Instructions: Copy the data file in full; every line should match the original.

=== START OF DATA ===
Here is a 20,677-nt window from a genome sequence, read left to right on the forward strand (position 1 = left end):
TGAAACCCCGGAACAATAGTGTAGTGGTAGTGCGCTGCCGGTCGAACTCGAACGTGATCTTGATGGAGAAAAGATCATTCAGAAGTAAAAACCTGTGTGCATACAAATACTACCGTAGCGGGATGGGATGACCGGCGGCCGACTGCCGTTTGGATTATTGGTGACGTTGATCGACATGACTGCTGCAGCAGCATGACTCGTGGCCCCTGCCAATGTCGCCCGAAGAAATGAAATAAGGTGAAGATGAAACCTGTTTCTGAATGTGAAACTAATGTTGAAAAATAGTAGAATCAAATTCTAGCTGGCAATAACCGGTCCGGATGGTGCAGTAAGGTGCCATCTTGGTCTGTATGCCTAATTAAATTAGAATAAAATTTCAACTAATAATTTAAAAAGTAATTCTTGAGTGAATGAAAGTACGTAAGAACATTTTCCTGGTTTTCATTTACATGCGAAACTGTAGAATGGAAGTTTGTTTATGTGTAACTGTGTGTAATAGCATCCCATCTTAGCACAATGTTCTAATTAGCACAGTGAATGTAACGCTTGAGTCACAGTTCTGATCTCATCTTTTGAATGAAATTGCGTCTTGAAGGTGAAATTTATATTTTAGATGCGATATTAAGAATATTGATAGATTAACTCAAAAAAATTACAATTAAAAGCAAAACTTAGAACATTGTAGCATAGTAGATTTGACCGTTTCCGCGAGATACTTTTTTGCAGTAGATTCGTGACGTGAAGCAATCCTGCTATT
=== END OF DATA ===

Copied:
Here is a 20,677-nt window from a genome sequence, read left to right on the forward strand (position 1 = left end):
TGAAACCCCGGAACAATAGTGTAGTGGTAGTGCGCTGCCGGTCGAACTCGAACGTGATCTTGATGGAGAAAAGATCATTCAGAAGTAAAAACCTGTGTGCATACAAATACTACCGTAGCGGGATGGGATGACCGGCGGCCGACTGCCGTTTGGATTATTGGTGACGTTGATCGACATGACTGCTGCAGCAGCATGACTCGTGGCCCCTGCCAATGTCGCCCGAAGAAATGAAATAAGGTGAAGATGAAACCTGTTTCTGAATGTGAAACTAATGTTGAAAAATAGTAGAATCAAATTCTAGCTGGCAATAACCGGTCCGGATGGTGCAGTAAGGTGCCATCTTGGTCTGTATGCCTAATTAAATTAGAATAAAATTTCAACTAATAATTTAAAAAGTAATTCTTGAGTGAATGAAAGTACGTAAGAACATTTTCCTGGTTTTCATTTACATGCGAAACTGTAGAATGGAAGTTTGTTTATGTGTAACTGTGTGTAATAGCATCCCATCTTAGCACAATGTTCTAATTAGCACAGTGAATGTAACGCTTGAGTCACAGTTCTGATCTCATCTTTTGAATGAAATTGCGTCTTGAAGGTGAAATTTATATTTTAGATGCGATATTAAGAATATTGATAGATTAACTCAAAAAAATTACAATTAAAAGCAAAACTTAGAACATTGTAGCATAGTAGATTTGACCGTTTCCGCGAGATACTTTTTTGCAGTAGATTCGTGACGTGAAGCAATCCTGCTATT